New York democrats prefer adopted daughter, Hillary Clinton over Brooklyn native Bernie Sanders
Hillary Clinton cruised to victory in the heated primary in her adopted home state of New York on Tuesday, edging out native son Sen. Bernie Sanders with a commanding victory that pops the air out of what had seemed to be the outsider candidate’s growing momentum.
The Democratic election — which both sides battled hard for — was called for Clinton just 40 minutes after the state’s polls closed at 9 p.m. Later in the evening, she was still cruising with a 57.5%-to-42.5% lead.
She appeared to win all five boroughs in the city, including Brooklyn — where the Vermont senator was born and where he heavily courted the hipster and youth demographic.
“Thank you, New York. You put your faith in me 16 years ago and again tonight. I’ll never stop fighting for you,” Clinton tweeted shortly after being declared the victor.
At her victory party in Midtown — where a huge roar went up when she was named the winner — a glowing Clinton said the victory had special meaning for her.
“There’s no place like home,” she crowed.
She added, “We’ve won in every region of the country, from the North to the South, to the East to the West, but this one is personal.”
Hillary Clinton joyously celebrates with supporters at the Sheraton hotel in Times Square Tuesday night.
She was joined by daughter Chelsea, son-in-law Marc Mezvinsky and her husband, former President Bill Clinton.
Sanders had tried to appeal to the state’s history as a bastion of progressive values — at one point releasing an ad that featured Franklin D. Roosevelt, another New York native.
But his ties to the city were so faded he thought tokens were still in use in the subway system, and Clinton had far more institutional support from the city’s reigning political elite, including Gov. Cuomo, City Council Speaker Melissa Mark-Viverito and Mayor de Blasio.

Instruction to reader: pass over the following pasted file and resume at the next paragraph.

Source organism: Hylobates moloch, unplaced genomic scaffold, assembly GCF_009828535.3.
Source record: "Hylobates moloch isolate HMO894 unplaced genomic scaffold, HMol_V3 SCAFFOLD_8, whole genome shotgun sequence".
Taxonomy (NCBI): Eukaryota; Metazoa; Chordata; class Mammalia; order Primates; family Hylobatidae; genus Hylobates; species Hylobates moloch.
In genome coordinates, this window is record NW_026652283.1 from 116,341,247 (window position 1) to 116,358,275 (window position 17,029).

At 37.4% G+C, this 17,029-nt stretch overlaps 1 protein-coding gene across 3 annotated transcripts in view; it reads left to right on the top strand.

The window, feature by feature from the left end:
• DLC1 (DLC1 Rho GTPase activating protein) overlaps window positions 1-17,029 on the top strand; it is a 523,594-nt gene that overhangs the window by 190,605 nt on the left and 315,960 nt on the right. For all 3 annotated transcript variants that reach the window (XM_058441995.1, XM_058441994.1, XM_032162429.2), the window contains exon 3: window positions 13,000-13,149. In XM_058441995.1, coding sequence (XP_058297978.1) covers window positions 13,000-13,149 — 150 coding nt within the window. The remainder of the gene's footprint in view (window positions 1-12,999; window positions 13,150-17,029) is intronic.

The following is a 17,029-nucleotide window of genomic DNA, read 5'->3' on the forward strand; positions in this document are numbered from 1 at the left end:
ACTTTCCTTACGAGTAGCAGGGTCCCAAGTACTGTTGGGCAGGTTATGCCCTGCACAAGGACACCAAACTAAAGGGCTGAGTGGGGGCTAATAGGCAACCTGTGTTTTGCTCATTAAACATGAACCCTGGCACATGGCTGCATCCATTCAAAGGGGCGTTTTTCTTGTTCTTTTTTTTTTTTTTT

And his late surge in popularity combined with the state’s closed primary system likely shut out many voters who would have supported the previously little-known candidate.
Sanders blamed the system even before he lost during his final day campaigning in Times Square. Bernie Sanders fought hard but couldn’t defeat Hillary Clinton in New York.
Bernie Sanders fought hard but couldn’t defeat Hillary Clinton in New York.
“Today, 3 million people in the state of New York who are independents have lost their right to vote in the Democratic or Republican primary. That’s wrong,” he said.
“You’re paying for this election. It’s administered by the state. You have a right to vote. And that’s a very unfortunate thing, which I hope will change.”
In an earlier radio interview, he said a New York victory was important.
“It is important that we do very, very well here today. We need delegates, and I hope we are going to win some tonight,” he said in an interview on WABC on “Election Central with Rita Cosby.”
But he also said he wouldn’t give up the White House race if he lost New York.
“We’re going to California, the people of every state in this country must have the right to make a choice about who they want to be the Democratic nominee, and that’s certainly going to happen,” he said. “We’re going to the convention in Philadelphia.”
The Clintons (left)cast their New York primary votes in Chappaqua
“The tone of the attacks was suggesting that if the Democratic Party doesn’t see fit to nominate Bernie Sanders, then it’s not a party worth supporting,” he said in an interview on CNN earlier Tuesday.
Supporters of Hillary Clinton celebrate at her New York primary campaign headquarters on
“And that is poisonous rhetoric that would seriously impair our party’s ability to come together in these closing weeks.”
Fallon was referring to allegations Sanders made Monday, in which he accused Clinton and the Democratic National Committee of possibly violating campaign finance laws under the terms of their joint fund-raising deal.
Both the DNC and Clinton’s team denied any wrongdoing with the deal, which is similar to one that President Obama had in 2008 and 2012.
Fallon said Tuesday that he expects a “spirited contest” in the coming weeks, but that Sanders should avoid attacking the DNC and Clinton, or risk becoming a “Ralph Nader-type spoiler in this Democratic primary.”